The long life of rumor.

Author:Pandey, Gyanendra
Position:Partition of India and Pakistan
 
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Genocidal violence leaves but a broken historical trace. Not surprisingly, therefore, the surviving records of the subcontinent's (1) Partition are marked by their fragmentariness. They move, in fits and starts, through jerks and breaks and silences--incoherent, stuttering, even incomprehensible--between the poles of testimony and rumor.

Testimony, Langer notes, is "a form of remembering." Rumor, by contrast, is a form of doing--of making happen--by telling. (2) The record of Partition clearly bears the mark of both. The importance of first-person testimony (for the judge, as for the historian) requires no underlining. "I was there"; "I saw"; "I can name"; "I recognize"; and (more than occasionally for the journalist, as well as for the historian, though less commonly, we are told, for the judge) "I learned from the most reliable witnesses." Testimony's method is that of particularizing and individualizing, specifying sites and bodies that carry the marks of particular events, making "real" in everyday, physical, nameable terms. Its difficulty in the "limit case" is that it needs to articulate an unparalleled, "unthinkable" history struggling to find voice. How does the witness share "the particularity, the unshareability, and the incommunicability of pain in torture"? (3) How can we speak for the dead, who are no longer present? How can we t estify on behalf of the dead, if we are not dead? How can anyone who is not a Muselmann know what it is to be a Muselmann, as historians of the Holocaust have repeatedly said? (4)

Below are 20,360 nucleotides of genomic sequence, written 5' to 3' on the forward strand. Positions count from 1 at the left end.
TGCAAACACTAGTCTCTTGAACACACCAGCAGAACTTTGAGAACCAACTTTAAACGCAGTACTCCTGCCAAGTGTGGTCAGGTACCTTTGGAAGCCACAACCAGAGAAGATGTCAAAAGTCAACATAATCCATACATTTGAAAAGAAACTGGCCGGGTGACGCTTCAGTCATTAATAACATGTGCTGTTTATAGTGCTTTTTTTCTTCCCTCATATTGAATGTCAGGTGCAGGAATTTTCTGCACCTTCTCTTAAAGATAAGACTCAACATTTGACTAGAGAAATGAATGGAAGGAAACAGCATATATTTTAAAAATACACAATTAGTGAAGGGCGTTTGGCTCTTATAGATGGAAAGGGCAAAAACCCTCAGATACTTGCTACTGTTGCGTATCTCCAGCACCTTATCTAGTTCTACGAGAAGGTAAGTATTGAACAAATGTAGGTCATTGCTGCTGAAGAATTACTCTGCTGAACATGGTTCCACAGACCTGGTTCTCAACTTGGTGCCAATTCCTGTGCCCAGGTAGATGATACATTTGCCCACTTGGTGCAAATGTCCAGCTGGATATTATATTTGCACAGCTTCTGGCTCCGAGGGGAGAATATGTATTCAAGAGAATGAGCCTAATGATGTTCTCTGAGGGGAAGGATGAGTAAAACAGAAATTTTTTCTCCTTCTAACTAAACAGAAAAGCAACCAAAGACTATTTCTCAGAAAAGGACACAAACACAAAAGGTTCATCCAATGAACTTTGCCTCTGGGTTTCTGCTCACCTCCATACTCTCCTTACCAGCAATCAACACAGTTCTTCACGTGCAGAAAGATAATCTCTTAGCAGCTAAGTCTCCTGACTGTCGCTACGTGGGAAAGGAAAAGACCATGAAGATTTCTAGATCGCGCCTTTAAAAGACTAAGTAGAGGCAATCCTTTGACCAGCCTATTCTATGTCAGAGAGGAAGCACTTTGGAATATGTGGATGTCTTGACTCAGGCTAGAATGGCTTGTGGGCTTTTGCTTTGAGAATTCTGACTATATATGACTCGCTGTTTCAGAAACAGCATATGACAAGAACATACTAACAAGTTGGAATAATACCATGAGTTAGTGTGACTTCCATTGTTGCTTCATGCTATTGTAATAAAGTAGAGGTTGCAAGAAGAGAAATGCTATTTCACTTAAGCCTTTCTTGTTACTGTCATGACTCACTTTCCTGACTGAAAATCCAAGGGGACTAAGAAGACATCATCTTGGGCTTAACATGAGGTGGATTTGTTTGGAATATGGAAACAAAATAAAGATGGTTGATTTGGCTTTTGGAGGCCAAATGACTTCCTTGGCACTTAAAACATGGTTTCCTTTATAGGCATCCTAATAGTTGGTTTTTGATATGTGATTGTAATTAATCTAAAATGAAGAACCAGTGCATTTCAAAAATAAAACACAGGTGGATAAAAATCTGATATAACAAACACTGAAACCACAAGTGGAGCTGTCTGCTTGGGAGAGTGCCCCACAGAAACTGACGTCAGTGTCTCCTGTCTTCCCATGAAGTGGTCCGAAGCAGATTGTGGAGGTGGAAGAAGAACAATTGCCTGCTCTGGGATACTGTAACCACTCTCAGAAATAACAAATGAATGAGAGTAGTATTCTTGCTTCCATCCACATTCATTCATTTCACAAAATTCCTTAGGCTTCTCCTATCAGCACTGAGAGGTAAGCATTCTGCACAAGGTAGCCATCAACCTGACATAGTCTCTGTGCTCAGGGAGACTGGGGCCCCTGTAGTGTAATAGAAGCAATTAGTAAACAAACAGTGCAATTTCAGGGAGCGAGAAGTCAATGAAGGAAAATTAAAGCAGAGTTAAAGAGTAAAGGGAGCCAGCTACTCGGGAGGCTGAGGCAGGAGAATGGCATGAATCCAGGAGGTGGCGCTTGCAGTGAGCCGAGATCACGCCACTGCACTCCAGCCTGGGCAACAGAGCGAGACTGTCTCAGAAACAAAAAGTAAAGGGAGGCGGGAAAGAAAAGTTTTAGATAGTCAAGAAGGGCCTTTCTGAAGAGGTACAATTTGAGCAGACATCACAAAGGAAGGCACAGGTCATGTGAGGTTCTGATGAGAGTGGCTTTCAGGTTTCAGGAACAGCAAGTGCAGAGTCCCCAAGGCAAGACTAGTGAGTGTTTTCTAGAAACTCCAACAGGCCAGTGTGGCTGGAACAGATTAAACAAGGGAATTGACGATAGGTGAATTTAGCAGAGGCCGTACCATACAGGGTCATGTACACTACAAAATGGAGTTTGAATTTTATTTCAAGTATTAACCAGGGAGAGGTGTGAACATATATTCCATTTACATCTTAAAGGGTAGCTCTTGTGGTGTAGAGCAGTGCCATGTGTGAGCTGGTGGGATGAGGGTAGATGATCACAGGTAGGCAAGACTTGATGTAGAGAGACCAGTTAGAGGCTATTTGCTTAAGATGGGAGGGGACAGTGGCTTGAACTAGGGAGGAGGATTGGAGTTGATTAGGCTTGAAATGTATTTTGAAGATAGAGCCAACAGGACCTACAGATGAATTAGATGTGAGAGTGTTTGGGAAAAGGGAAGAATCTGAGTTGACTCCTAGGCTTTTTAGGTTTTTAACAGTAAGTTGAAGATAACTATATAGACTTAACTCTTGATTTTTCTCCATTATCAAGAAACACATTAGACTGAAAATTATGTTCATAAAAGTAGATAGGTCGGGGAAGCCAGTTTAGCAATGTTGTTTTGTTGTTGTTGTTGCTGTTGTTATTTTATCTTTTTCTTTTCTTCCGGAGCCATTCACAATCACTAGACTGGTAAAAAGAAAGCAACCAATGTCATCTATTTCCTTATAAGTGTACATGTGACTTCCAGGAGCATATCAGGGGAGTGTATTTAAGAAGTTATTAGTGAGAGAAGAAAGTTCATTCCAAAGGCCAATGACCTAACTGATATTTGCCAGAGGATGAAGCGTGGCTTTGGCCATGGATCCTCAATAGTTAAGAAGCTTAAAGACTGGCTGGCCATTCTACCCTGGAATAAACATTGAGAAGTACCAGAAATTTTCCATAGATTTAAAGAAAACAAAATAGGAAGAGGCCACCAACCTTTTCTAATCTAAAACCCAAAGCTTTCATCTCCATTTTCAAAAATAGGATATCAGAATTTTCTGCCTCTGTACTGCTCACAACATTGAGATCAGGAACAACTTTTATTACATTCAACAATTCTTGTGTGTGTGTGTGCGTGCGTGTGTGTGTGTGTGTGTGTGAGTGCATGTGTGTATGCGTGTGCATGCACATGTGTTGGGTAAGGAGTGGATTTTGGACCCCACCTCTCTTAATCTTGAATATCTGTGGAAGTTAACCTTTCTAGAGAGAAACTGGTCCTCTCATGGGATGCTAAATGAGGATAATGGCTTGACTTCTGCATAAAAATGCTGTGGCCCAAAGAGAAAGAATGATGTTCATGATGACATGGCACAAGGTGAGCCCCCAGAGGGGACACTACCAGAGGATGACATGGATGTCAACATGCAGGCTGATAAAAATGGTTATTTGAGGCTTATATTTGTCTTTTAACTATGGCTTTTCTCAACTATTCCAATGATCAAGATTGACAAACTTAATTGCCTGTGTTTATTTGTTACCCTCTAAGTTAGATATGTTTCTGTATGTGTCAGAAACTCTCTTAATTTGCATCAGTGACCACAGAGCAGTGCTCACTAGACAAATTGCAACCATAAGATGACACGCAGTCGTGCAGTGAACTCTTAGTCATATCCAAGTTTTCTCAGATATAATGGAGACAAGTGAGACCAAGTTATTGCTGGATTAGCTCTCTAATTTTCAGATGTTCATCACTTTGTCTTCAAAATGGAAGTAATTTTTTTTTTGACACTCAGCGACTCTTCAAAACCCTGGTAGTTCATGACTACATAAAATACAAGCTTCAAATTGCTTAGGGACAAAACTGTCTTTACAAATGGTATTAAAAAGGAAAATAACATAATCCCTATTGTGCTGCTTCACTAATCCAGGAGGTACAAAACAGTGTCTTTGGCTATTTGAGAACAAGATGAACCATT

The importance of rumor in the record of violence is also established, though perhaps more in the matter of its making than in that of its evaluation or reconstruction. Rumor moves in a direction almost contrary to that of testimony: generalizing, exalting to extraordinary (even miraculous) status, and employing the sweeping terms of deluge and just desserts (actual or impending). In rumor, language is transformed from a mode of (possible) communication to a particular kind of imperative condition, communicable, infectious, possible (and almost necessary) to pass on. The impact of this anonymous, mercurial, fleeting figure is well attested in accounts of the history of violent uprisings--from Lefebvre's and Rude's writings on the French Revolution to Guha's analysis of peasant insurrections in colonial India and Veena Das's account of the 1984 massacre of the Sikhs. (5) That rumor is no stranger also to the written records and oral accounts of 1947 is hardly surprising. How seriously has all this affected our assessment of that moment?

It is the purpose of this article to examine the extent to which historical discourse on Partition, from 1947 to today, takes the form of testimony or that of rumor--or hovers between the two. For this purpose, I focus on the twin questions of violence against women and the number of casualties, both of which loom large in the annals of the event. "The figure of the abducted woman became symbolic of crossing borders, of violating social, cultural and political boundaries," Menon and Bhasin write. By the time that the rape, looting, and migrations were finished, "about eight to ten million people had crossed over from Punjab and Bengal ... and about 500,000-1,000,000 had perished." (6) "Estimates of the dead vary from 200,000 (the contemporary British figure) to two million (a later Indian estimate) but that somewhere around a million people died is now widely accepted," writes Butalia. She goes on to note the statistical evidence of "widespread sexual savagery": "about 75,000 women are thought to have been ab ducted and raped by men of religions different from their own (and indeed sometimes by men of their own religion)." (7)